Methods and Materials: Seventy-two patients of carcinoma breast who received adjuvant radiotherapy to chestwall/breast, axilla and supraclavicular lymphnode region by 3-D CRT in conventional fractionation consecutively were identified. Oesophagous was contoured on individual planning computed tomography images and different dosimetric parameters were calculated from dose volume histogram retrospectively. Variables of patient, tumor and treatment related attributes were analyzed with respect to acute pharyngo-oesophageal [PE] toxicity by suitable statistical tests using Statistical Package for Social Sciences [SPSS] version 20.

Results and Statistics: Acute pharyngo-oesophagitis of any grade was found in 44 patients [61%]. Age of patient, laterality of tumor, hormone/human epidermal growth factor receptor 2 status, target volume [chestwall versus whole breast], chemotherapy [Anthracycline/taxane], position of neck [midline versus rotated], total delivered dose, volume of oesophagous, duration of radiotherapy were not found to be related to appearance of acute pharyngo-oesophageal [PE] toxicity with statistical significance. Binary logistic regression analysis suggested maximum dose, mean dose to oesophagous,V3/V4/V5 oesophagous to be related to appearance of acute PE toxicity. Receiver Operating Characteristics[ROC] curve plotting revealed mean dose to oesophagous [when 9Gy,sensitivity for appearance of toxicity 57%], V3oesophagous[when 27%, sensitivity for appearance of toxicity 59%],V5oesophagous[when 19.5%, sensitivity for appearance of toxicity 84%],V4oesophagous[when 20%, sensitivity for appearance of toxicity 86%] are credible predictors of toxicity.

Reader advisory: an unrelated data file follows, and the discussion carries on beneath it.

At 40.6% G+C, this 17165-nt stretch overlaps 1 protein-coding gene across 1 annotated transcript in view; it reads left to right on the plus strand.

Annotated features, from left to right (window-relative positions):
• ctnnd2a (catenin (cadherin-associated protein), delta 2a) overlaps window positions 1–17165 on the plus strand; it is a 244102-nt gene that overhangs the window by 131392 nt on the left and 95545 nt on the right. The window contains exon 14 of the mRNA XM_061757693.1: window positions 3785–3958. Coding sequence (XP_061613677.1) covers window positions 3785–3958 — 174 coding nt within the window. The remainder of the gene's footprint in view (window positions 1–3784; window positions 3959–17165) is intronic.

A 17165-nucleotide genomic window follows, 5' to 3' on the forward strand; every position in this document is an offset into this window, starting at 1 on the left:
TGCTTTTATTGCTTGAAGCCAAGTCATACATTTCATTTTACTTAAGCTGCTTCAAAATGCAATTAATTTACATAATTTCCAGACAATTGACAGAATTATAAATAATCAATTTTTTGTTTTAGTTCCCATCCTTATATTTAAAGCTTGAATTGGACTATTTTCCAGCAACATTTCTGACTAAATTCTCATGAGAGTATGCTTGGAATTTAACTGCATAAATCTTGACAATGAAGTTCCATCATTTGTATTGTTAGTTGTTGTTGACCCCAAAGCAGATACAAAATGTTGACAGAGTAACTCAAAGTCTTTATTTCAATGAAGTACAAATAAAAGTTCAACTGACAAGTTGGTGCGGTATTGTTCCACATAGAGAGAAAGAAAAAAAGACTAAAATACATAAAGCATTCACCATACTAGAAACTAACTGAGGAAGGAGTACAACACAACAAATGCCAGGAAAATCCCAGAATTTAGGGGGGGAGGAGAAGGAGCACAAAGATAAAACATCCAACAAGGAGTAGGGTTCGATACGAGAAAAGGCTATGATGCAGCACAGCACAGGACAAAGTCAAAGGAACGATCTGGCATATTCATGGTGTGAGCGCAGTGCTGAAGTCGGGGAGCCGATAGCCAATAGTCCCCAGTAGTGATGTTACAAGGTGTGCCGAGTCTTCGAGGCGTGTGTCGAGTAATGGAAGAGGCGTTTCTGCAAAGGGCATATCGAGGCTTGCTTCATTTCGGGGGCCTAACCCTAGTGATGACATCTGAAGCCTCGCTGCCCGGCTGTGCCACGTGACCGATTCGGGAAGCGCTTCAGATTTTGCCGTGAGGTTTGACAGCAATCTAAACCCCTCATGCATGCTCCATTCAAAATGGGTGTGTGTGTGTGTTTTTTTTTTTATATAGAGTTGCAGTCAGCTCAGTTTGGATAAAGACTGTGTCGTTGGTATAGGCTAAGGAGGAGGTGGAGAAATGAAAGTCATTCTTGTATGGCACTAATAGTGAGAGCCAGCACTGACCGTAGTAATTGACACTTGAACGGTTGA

Conclusion: Acute PE toxicity is not uncommonly encountered during irradiation of chest wall/breast as part of adjuvant management of breast cancer. Mean dose to oesophagous, V3/V4/V5 oesophagous can be useful in estimating acute PE toxicity in chest wall / breast irradiation and can add to optimization of conformal radiotherapy planning.

Key Words: Adjuvant breast radiotherapy,3-D CRT, Conventional fractionation, acute pharyngooesophagitis, oesophagous dosimetric parameters